The thing about children is that they believe what you tell them, especially if you’re an adult. As parents and teachers, this is an awful burden because it can be abused. Parents have a sacred responsibility to teach children what they need to know, especially the Gospel of Jesus Christ. To neglect this responsibility or to abuse it with false doctrine contrary to the revelation of God’s Word has horrible consequences. The children may be led into error, misbelief, and eternal death. And you, as their teacher, get something worse than a millstone around your neck or concrete shoes on your feet and tossed into the lake. 

What we say to children is utterly essential. Righteousness, according to the Law, is good for the neighbor but never gives us the kingdom of God. It is entirely appropriate to reward success in academics, sports, business, and the like. But that’s not how God’s kingdom works. We cannot lie to them about what God has said. We must never tell them that if they only behave, even according to the Ten Commandments, then God will love them and give them a higher place in the kingdom of heaven. That’s spiritual grooming and hellish.

The beautiful thing about children, too, is that when we preach the Gospel to them, they live by faith in a promise. Faith is not an inner power but a gift given by the Spirit working through that Word. So, too, we can never “leave it up to the children to believe.” They won’t.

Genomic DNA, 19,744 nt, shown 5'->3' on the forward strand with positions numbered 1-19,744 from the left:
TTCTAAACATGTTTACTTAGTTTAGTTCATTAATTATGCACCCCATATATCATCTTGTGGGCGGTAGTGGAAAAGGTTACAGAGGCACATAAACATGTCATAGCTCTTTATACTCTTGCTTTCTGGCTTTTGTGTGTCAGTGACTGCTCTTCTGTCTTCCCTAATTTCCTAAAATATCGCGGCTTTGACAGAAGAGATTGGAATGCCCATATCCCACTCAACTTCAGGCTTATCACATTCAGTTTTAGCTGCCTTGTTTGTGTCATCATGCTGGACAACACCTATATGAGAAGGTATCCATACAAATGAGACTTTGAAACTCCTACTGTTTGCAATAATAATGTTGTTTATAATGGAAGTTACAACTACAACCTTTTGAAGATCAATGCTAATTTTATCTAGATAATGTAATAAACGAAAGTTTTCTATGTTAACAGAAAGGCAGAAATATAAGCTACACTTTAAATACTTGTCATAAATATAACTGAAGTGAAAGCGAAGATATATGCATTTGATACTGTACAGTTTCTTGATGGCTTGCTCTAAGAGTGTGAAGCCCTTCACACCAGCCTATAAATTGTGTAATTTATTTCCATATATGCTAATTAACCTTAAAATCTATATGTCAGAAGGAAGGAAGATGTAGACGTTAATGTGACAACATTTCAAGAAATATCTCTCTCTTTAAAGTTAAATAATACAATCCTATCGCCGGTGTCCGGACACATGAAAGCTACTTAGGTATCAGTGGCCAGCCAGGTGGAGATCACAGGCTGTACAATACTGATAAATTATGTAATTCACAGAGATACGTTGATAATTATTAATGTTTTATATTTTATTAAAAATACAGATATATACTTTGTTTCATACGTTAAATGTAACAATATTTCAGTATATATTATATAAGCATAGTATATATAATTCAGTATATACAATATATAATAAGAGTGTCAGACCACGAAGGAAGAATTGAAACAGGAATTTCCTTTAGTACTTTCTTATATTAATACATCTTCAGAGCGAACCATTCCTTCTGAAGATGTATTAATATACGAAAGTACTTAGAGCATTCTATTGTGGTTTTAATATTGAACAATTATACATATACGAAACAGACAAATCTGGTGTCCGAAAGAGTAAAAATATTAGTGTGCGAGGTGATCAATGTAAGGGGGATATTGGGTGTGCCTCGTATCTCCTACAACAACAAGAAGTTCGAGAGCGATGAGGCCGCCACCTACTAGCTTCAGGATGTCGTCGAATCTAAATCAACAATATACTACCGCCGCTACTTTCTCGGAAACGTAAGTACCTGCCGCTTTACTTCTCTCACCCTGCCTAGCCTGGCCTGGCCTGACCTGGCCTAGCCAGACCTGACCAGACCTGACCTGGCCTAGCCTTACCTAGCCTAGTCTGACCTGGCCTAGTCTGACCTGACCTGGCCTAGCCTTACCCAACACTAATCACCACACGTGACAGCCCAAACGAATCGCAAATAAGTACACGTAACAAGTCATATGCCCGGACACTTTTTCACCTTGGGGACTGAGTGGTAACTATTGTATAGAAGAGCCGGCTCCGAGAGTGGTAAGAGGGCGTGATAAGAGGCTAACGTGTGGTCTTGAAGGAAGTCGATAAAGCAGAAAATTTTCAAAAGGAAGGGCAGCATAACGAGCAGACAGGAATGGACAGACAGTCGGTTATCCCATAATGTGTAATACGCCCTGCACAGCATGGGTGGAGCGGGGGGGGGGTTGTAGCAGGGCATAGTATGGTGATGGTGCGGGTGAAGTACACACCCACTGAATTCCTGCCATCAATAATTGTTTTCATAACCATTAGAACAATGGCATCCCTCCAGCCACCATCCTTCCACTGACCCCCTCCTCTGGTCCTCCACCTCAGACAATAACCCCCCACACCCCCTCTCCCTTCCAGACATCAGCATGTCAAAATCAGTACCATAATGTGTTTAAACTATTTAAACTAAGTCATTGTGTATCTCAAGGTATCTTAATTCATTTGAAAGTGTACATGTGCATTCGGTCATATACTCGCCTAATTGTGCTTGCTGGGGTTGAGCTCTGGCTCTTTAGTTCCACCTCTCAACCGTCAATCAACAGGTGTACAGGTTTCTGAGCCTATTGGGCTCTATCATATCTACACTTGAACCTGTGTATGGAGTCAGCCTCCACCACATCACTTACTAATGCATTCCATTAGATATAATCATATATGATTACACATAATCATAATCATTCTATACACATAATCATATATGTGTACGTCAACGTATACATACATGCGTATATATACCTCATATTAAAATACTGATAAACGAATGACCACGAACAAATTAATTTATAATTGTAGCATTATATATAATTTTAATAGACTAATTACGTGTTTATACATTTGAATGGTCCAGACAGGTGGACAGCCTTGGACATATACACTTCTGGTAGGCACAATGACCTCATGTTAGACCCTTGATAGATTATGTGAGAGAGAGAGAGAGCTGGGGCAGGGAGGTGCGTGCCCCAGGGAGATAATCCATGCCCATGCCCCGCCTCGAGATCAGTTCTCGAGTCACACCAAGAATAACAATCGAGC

Without God’s Word preached and taught, especially by those whom God has entrusted with this vocation, they will never believe the truth. And because they’ll believe what other authorities tell them, even the damning satanic lies of our godless state church and its schools. We lament and mourn over the immoral and corrupt words spoken by the demon messengers of our culture. We can preach God’s holy Law against their lies, true.

But there is a greater Word that has been lost as the sheep are led astray. The little lambs never hear the forgiveness of sins in Jesus’ name! You are their angel/messengers to speak the truth of Jesus in love to them. And this is no trifling matter, to put off today because there’s a tomorrow. Every shepherd knows what his sheep often do not. Tomorrow you will die. But what if you could be resurrected in Jesus? What greater gift could anyone receive than Christ crucified and resurrected?